Back when I was writing about hemochromatosis on my personal blog I got a lot of questions about diagnosis. I thought I would share how I tried to answer them. For example, Stacey asked “How was your wife diagnosed?” Here is how I responded: Thanks for your question Stacey. You ask how my wife was diagnosed. It was our family doctor, Dr. Carol Beechy, who first suspected hemochromatosis. She had dealt with a case many years ago and this is often how it goes.
I don’t think the current generation of family doctors in America know to look for hemochromatosis unless they have encountered it before (for example when they get a new patient who moves to their area and that person already knows they have the condition).
One survey of hemochromatosis sufferers indicated that it took an average of 9 years from when the person started experiencing the symptoms of hemochromatosis until they were diagnosed. Not 9 weeks or 9 months, but 9 years. And of course, that is 9 years during which toxic levels of iron in the body can be wreaking irreversible havoc on joints and organs, mental state, and more. As a result, far too many people are eventually faced with the tragic irony of finding out why they are sick, but too late to undo a lot of the damage.
Another complicating factor in the diagnosis of hemochromatosis, which may explain why so many of the people commenting on my blog posts about hemochromatosis are women, is the persistent–and in my opinion erroneous–medical thinking that hemochromatosis in women is rare. (This is a classic example of how slowly general medical thinking moves and I will write more about it when I get a chance. Yes, it was true that haemochromatosis was mainly a man’s disease: 100 years ago!)
Stacey, you also asked about weight gain. My wife first started to gain weight around 1997, which turns out to be the same time frame in which our local blood bank started to refuse our donations (we had lived in Scotland for several years during the outbreak of mad cow disease–something which understandably prevents you from donating blood in America today).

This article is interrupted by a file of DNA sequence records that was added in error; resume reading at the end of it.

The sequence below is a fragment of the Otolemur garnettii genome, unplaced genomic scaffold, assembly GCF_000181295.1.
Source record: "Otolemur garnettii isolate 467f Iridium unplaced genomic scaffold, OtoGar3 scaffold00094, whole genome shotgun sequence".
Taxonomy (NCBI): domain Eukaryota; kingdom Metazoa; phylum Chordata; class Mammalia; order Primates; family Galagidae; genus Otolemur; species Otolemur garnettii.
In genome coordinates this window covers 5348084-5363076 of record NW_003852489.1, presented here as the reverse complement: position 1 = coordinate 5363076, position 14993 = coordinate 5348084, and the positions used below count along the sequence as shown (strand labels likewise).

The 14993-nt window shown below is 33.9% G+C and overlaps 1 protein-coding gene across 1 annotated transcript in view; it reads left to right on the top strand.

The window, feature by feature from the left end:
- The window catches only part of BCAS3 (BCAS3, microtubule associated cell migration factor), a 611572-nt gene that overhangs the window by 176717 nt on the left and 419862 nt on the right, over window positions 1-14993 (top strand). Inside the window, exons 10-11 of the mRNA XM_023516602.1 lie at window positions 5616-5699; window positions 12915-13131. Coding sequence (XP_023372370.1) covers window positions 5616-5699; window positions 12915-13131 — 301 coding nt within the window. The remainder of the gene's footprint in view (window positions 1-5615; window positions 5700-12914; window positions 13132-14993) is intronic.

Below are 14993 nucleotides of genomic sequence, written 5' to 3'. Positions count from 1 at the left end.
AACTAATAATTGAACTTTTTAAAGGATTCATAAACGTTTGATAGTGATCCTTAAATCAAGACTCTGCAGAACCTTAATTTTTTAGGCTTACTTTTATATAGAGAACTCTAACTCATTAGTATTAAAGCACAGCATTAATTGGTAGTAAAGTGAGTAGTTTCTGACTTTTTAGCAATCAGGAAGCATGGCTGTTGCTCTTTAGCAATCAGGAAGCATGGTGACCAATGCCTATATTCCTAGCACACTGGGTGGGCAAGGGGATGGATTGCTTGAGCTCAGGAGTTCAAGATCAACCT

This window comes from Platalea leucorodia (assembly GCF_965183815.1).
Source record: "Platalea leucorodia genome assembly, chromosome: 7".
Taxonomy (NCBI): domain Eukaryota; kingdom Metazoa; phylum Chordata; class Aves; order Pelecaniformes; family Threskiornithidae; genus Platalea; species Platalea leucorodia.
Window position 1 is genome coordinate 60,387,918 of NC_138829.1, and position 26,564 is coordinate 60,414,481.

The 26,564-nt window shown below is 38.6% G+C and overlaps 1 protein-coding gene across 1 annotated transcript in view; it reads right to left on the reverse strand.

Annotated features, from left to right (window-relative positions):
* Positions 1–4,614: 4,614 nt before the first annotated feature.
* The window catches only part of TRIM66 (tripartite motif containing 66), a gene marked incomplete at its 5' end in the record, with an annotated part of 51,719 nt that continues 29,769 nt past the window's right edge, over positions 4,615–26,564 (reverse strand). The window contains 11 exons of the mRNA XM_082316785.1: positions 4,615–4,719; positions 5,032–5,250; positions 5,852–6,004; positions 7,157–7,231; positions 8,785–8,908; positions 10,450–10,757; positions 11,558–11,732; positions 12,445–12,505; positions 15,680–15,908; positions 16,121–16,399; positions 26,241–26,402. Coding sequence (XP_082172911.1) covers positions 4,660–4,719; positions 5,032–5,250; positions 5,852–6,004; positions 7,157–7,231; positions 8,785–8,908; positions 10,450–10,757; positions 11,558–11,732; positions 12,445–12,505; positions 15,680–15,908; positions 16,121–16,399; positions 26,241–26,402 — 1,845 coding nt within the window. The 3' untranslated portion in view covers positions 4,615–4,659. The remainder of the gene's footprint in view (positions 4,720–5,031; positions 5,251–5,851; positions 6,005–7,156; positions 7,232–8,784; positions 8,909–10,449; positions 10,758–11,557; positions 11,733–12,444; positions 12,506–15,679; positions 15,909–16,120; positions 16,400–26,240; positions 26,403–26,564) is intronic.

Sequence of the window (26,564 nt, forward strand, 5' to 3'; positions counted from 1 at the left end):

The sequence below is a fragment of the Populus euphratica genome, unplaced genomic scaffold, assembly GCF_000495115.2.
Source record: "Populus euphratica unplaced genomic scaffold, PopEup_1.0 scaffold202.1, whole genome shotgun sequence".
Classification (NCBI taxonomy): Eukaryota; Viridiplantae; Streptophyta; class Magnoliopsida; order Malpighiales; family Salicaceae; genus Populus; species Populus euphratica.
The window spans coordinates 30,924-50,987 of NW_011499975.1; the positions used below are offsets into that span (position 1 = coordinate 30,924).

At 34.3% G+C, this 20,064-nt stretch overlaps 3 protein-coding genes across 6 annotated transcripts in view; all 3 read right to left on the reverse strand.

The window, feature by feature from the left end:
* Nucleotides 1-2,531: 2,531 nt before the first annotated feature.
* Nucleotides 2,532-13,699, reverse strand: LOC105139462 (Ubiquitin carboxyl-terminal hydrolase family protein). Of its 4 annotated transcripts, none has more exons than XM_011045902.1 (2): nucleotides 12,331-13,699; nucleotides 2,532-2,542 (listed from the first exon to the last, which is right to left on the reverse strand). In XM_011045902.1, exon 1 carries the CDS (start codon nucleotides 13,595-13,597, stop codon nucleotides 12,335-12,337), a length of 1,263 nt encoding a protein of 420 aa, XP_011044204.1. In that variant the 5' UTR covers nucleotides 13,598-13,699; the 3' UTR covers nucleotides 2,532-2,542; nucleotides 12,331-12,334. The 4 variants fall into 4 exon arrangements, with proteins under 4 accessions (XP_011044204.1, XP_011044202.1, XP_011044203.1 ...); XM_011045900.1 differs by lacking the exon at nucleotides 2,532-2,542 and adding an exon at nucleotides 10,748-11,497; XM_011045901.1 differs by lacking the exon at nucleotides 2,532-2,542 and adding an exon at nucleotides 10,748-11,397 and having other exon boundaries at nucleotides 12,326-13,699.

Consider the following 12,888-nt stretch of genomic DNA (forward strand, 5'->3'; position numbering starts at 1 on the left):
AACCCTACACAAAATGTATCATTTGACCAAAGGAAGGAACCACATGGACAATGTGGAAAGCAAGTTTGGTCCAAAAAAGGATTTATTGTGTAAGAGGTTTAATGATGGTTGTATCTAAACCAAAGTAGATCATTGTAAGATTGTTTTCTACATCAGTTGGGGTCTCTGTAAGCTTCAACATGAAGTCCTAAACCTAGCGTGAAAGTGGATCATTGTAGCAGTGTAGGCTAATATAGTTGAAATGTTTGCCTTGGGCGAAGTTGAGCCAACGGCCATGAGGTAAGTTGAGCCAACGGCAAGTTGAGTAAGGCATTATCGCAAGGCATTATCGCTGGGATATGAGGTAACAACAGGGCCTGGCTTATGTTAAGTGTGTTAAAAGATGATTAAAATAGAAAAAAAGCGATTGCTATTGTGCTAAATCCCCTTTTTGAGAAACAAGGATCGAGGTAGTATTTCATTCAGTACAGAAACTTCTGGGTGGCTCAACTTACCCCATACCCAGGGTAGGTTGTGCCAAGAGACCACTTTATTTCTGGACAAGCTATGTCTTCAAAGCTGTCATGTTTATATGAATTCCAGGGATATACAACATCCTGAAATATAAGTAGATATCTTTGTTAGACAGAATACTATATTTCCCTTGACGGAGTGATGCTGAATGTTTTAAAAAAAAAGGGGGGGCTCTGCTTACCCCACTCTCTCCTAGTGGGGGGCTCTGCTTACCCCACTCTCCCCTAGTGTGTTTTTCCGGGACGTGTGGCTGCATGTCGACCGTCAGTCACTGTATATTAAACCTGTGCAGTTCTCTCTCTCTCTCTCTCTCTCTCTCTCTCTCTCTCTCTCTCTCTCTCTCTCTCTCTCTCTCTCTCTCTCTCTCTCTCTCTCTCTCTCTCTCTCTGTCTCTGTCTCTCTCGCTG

My working hypothesis is that 1997 is when the iron really started to build up in my wife’s system and affect her overall metabolism. There was no obvious change in diet or routine to explain her weight gain.
In fact, this is a classic example of one of the medical syndromes that I think we need to tackle in the fight to increase knowledge and awareness of hemochromatosis: When a woman approaching middle age starts gaining weight for no apparent reason she is often told “It’s just that time of life” or “That just happens.”
However, very few things “just happen” and unexplained weight gain may well be one of the first signs of the metabolic disorders associated with hemochromatosis, possibly triggered by a decline in monthly blood loss (a normal menstrual cycle typically prevents iron build-up).
Finally, let me address something you know already: diagnosing hemochromatosis is often just the start. Unless the condition is caught early and treated promptly, it will cause a variety of problems over time, some of which are hard to diagnose. For example, my wife’s endocrine system is seriously messed up. I know that is not the technical term, but I think several of the doctors she has seen would agree, including the 3 endocrinologists who could not reach a consensus on what is messed up and why.
Does she need cortisol? Is there human growth hormone deficiency? What about hypothyroidism? These and other questions have been considered. Some treatments have been tried but no good results so far.
So Stacey, treatment of the underlying hemochromatosis is handled by a hematologist and recently we found one who has had a fair amount of experience with haemochromatosis. But his involvement stops with the control of iron levels. Beyond that it is going to be one or more specialists who figure out how to end my wife’s suffering, if we can find any that feel inclined to try.